Printer friendly version

April 15, 2004

When Rhetoric Exceeds Information

One point that the President addressed in his press conference spoke directly to something that's been bothering me of late:

Well, I -- first of all, that's up to General Abizaid, and he's clearly indicating that he may want more troops. It's coming up through the chain of command. If that's what he wants, that's what he gets. Generally, we've had about 115,000 troops in Iraq. There's 135,000 now, as a result of the changeover from one division to the next. If he wants to keep troops there to help, I'm more than willing to say, "Yes, General Abizaid."

Very few commenters, whether pundits or bloggers, have a basis to make declarations about force size. And even those with some expertise should still heavily qualify their analysis with contingencies and avoid heavy rhetoric. Unless a situation arises in which somebody important and involved in the effort — Gen. Abizaid, for example — is publicly turned down for a request, it seems a bit presumptuous to spew talking points. There are simply too many considerations involved, to most of which the public isn't privy.

Our duty, as citizens, is to be vigilant for problems, but it is far too easy to forget that part of the reason ours isn't a purely direct democracy — and that such responsibilities as war waging fall to the most singular branch of government — is the requirement of decisive action based on subtle information that is best kept out of public view.

Posted by Justin Katz at April 15, 2004 7:20 AM

"[...] such responsibilities as war waging fall to the most singular branch of government"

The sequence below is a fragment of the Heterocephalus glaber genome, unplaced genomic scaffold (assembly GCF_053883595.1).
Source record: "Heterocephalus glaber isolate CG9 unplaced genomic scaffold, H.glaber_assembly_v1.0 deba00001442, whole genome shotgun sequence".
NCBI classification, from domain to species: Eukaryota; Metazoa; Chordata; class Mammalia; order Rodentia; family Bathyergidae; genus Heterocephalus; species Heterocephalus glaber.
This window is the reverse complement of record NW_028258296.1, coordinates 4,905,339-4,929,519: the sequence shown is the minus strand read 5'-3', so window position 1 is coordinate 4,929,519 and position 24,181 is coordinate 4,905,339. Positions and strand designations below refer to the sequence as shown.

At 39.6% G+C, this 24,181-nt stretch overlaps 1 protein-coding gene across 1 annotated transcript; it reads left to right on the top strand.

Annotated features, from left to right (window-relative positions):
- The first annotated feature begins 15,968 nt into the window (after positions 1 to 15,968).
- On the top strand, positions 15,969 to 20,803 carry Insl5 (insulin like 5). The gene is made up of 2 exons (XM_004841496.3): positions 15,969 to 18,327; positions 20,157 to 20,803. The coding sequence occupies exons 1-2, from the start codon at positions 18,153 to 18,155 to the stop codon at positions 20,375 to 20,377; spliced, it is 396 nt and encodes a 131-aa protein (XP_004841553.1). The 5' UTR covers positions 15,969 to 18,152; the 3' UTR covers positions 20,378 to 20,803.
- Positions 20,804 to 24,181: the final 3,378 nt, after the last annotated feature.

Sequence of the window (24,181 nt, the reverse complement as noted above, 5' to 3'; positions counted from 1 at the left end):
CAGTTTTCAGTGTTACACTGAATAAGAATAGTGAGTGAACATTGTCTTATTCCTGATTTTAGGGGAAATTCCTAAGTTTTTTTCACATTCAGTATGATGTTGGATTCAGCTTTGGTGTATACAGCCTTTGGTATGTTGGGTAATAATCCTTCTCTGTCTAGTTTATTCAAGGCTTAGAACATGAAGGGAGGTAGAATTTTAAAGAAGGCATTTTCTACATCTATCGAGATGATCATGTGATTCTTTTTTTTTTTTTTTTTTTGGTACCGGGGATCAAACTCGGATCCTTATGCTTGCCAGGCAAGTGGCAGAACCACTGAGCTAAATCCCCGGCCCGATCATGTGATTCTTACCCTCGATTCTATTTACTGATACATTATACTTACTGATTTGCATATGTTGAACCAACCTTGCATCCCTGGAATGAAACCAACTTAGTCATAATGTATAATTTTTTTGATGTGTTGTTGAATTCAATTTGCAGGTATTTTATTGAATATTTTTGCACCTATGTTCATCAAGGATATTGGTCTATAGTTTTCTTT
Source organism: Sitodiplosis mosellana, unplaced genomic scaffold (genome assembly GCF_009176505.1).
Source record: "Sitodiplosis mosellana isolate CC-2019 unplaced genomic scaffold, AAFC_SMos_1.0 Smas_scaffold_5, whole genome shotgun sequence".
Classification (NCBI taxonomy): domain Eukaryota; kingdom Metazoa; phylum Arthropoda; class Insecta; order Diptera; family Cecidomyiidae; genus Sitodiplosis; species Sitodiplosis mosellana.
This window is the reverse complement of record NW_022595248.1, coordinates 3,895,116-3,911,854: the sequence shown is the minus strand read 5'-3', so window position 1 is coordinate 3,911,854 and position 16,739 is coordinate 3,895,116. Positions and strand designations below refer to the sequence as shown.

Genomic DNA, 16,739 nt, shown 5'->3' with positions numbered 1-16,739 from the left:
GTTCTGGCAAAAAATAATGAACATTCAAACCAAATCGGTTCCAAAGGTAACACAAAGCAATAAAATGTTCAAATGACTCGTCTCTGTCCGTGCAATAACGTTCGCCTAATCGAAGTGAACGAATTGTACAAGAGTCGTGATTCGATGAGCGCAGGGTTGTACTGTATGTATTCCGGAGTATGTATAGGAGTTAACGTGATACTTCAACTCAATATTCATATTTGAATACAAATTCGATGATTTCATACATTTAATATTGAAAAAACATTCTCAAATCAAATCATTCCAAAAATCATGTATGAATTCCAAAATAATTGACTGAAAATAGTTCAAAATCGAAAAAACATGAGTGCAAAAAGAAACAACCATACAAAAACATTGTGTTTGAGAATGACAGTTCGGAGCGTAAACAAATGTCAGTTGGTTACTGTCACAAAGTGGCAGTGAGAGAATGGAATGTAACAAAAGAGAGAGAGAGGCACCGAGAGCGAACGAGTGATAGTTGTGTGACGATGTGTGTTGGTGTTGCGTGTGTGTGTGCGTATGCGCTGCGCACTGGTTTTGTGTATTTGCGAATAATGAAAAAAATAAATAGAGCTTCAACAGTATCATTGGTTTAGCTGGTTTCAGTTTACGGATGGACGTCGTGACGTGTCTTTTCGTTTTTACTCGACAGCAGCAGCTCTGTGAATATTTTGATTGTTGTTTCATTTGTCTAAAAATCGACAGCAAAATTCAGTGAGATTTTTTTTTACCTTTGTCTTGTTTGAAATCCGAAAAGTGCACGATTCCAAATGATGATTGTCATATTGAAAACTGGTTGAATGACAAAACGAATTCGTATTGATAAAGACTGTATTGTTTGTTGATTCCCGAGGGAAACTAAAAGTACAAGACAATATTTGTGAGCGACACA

Unfortunately, the branch of government responsible for declaring war ceded its constitutional authority to the executive by providing him with a blank check.

Regardless of the Executive branch's responsibility to wage war, the legislative branch has a duty of oversight. And the American people have a right (I should say duty) to constantly question both. Every and any action of the federal government in a democracy such as ours is open to debate and criticism.

It's unfortunate that you seem to be saying, 'just shut up and let the experts handle it".

Posted by: Steve at April 15, 2004 8:08 AM


I wasn't talking about declaring war, nor about the bigger-picture strategies such as which nations to include among the enemy. I'm mainly referring to tendencies to rant about how many troops are where and with what, and I'm particularly reacting to such rants put forward as if a pundit with a distant view — even with information directly from individual military personnel in the theater — has the basis to declare as absolute error decisions by people with high-level access to intelligence and strategy guidelines.

There's overlap, of course, such as with the balance between air power and ground troops, but those will often grind down to differences of objective, which are fair game.

Posted by: Justin Katz at April 15, 2004 11:25 AM